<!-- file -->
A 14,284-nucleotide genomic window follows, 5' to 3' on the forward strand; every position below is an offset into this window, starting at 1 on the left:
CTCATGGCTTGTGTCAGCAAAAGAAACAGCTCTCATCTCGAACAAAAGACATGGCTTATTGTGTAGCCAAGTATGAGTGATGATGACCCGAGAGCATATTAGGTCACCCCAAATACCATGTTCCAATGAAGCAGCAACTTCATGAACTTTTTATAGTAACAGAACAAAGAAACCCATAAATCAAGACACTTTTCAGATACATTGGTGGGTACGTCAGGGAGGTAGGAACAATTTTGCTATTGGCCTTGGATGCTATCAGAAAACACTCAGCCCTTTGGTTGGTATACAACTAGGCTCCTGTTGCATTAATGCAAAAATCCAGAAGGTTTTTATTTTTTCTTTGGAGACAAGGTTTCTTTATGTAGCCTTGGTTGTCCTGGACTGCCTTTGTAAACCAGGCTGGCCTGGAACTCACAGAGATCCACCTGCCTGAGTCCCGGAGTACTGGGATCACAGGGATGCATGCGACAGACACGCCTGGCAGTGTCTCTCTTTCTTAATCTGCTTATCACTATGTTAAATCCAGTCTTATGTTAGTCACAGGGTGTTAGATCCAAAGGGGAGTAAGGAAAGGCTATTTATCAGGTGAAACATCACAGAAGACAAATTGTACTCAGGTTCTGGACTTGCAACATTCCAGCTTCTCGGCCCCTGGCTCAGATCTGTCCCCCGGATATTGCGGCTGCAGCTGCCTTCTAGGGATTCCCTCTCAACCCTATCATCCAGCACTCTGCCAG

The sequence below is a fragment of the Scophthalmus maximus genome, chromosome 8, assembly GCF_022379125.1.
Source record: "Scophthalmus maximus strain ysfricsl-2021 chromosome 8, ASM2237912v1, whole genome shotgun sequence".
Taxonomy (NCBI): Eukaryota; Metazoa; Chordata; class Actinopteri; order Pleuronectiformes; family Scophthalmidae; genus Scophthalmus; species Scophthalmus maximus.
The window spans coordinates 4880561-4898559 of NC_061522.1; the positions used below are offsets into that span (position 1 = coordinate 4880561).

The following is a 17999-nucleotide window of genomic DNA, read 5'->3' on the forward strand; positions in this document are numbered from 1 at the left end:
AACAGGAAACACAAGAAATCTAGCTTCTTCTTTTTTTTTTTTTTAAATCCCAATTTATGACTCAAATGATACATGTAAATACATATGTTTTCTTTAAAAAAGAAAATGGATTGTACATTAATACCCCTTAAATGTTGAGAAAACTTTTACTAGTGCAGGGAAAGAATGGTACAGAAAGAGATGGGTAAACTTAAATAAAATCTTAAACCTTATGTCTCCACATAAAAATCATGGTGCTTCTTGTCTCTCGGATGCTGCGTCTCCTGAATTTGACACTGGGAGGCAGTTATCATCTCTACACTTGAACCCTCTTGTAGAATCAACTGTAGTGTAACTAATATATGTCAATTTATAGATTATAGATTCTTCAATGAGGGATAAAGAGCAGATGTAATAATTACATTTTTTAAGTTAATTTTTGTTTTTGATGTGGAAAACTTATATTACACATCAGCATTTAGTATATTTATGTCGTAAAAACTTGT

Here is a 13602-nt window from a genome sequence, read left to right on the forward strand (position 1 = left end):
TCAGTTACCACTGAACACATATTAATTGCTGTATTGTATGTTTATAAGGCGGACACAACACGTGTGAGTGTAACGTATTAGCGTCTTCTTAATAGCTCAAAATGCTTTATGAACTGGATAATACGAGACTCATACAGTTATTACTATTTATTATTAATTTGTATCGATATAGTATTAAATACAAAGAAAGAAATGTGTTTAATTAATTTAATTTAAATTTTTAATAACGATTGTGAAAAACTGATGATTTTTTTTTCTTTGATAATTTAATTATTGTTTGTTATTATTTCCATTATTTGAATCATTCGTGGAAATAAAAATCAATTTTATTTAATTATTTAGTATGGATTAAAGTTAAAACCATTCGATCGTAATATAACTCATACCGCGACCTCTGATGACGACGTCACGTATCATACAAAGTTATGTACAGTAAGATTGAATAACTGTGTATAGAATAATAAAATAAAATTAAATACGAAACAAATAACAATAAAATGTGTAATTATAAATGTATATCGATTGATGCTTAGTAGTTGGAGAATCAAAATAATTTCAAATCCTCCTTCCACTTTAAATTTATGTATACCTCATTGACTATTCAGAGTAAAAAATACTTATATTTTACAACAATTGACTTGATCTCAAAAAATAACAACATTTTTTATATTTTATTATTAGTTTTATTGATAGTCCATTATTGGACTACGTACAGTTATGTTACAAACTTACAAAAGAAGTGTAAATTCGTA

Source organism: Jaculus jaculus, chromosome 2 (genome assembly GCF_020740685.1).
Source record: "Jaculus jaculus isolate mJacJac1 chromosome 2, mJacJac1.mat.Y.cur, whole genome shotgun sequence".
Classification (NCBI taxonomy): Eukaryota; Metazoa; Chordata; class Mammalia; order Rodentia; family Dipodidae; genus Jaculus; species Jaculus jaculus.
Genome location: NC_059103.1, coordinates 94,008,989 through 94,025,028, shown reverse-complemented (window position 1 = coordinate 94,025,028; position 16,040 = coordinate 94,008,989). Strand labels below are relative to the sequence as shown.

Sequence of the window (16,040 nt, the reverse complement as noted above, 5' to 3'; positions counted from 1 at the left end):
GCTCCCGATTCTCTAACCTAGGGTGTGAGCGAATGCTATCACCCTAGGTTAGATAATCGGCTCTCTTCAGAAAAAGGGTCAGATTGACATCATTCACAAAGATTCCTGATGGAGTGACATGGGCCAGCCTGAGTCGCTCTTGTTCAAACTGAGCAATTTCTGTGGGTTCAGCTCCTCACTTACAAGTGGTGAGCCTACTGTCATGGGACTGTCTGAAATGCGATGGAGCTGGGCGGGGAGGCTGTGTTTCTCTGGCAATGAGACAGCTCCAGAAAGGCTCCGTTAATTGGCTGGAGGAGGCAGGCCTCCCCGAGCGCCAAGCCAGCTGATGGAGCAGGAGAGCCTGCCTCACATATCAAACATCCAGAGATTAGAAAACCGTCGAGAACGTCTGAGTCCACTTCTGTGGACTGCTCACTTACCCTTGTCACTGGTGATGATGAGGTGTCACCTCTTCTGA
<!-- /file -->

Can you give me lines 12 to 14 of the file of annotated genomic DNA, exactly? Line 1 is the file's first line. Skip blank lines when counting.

Source record: "Jaculus jaculus isolate mJacJac1 chromosome 2, mJacJac1.mat.Y.cur, whole genome shotgun sequence".
Classification (NCBI taxonomy): Eukaryota; Metazoa; Chordata; class Mammalia; order Rodentia; family Dipodidae; genus Jaculus; species Jaculus jaculus.
Genome location: NC_059103.1, coordinates 94,008,989 through 94,025,028, shown reverse-complemented (window position 1 = coordinate 94,025,028; position 16,040 = coordinate 94,008,989). Strand labels below are relative to the sequence as shown.